Childhood Cancer

September is Childhood Cancer Awareness Month

Post Traumatic Stress experienced by parents of children with cancer.

Hearing the words “Your child has cancer” is a life threatening traumatic experience. As life threatening as if your small child ran out in front of a car, with brakes squealing, and people screaming. Parents running to their child. We are wired to survive by running away or fighting back, fight or flight. Our nervous system is always on the lookout for danger. But when hearing the words Cancer, there is no running away or fighting back in the moment. Time stands still. Life stops on a dime. We sense a feeling of helplessness. The discharge preparing our nervous system for fight or flight is frozen in our sensory and hormonal system without being resolved, potentially developing into Post Traumatic Stress many years later.

As the body of knowledge is rapidly expanding on how the physical body experiences trauma, we are just touching the edge of understanding the impact a traumatic experience has on the body, possibly for years. My grandson was only a baby, 18 months old, when diagnosed with a rare eye cancer. But his little body remembers, his nervous system remembers. His mom remembers every small detail. She says it was as if she was watching a movie. Feeling helpless. This is not really happening. Found she did not want to talk. She describes knots in her chest that she was not aware of until practicing trauma sensitive meditation.

Other symptoms of PTS are sleep difficulties and nightmares, avoidance of people, places or things associated with the experience, emotional numbing, feeling distant or cut off, easily startled, high levels of anxiety, restlessness, and agitation. These are all symptoms of nervous system dysregulation.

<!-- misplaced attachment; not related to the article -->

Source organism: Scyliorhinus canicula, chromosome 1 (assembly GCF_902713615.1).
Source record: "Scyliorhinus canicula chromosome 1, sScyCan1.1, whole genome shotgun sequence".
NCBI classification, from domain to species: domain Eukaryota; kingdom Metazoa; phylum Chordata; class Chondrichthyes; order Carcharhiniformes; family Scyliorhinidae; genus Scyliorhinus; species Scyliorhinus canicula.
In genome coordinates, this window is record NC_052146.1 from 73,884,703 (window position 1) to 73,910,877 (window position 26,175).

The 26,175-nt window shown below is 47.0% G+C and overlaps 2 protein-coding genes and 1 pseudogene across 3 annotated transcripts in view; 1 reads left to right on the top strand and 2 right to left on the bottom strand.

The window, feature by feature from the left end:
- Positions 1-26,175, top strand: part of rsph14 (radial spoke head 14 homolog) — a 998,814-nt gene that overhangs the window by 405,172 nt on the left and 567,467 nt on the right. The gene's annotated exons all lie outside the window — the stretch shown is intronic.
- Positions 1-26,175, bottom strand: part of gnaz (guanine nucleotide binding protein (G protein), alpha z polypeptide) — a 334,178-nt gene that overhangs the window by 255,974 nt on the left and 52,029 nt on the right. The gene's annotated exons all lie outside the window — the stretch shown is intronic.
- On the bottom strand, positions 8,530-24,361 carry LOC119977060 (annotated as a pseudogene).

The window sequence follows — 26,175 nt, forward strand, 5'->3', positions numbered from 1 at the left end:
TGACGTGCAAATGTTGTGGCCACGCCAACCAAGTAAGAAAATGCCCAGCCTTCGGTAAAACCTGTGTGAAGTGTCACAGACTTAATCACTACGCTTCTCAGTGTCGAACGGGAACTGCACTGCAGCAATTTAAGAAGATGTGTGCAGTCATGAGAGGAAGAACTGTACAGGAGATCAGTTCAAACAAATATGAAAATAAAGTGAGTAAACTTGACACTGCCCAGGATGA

Forty-six kids will be told they have cancer today in the US

Cancer is the leading cause of pediatric death by disease. Many are surviving the cancer, to live with unintegrated trauma. 80% are surviving to become long term survivors.

Only four percent of the National Cancer Institute budget is dedicated to researching childhood cancers. President Donald Trump’s proclamation on National Childhood Cancer Awareness month, emphasizes the need for not only more awareness, but more research, more treatment options, and funding.

A much needed area of research funding is in the area of collective trauma, generational trauma, and healing of PTS in parents, with a child diagnosed with cancer. Mom’s healing from trauma is her child’s healing.

Most children do survive, but with long term complications from the treatments. Research is needed to determine the effects of unintegrated trauma in those long term complications. Healing the trauma opens the nervous system for healing, rather than a nervous system constricted and contracted in fear and numbness. Parents co-regulate with their child. The child’s body knows and feels the fear of parents.

Our bodies want to heal.

Our bodies are built to heal. As nurses, our responsibility is creating the environment for healing. Though I have retired from the profession of nursing, I bring that belief to my work in helping people recover from trauma, through coaching.

Don’t take on PTS alone. Trauma causes separation and isolation. Feeling of not being fully alive. PTS may interfere with obtaining needed tests, cancer treatments, follow up care. As is now known from the study of PTS in Veterans and military service men and women, PTS also increases the risk of developing other mental, physical, and social problems.

Healing happens in relationships, connecting with others. Being seen and heard, the nervous system relaxes and feels safe. A Mom feels safe, a child feels safe. Nurses and physicians feel safe.

Our bodies want to heal.

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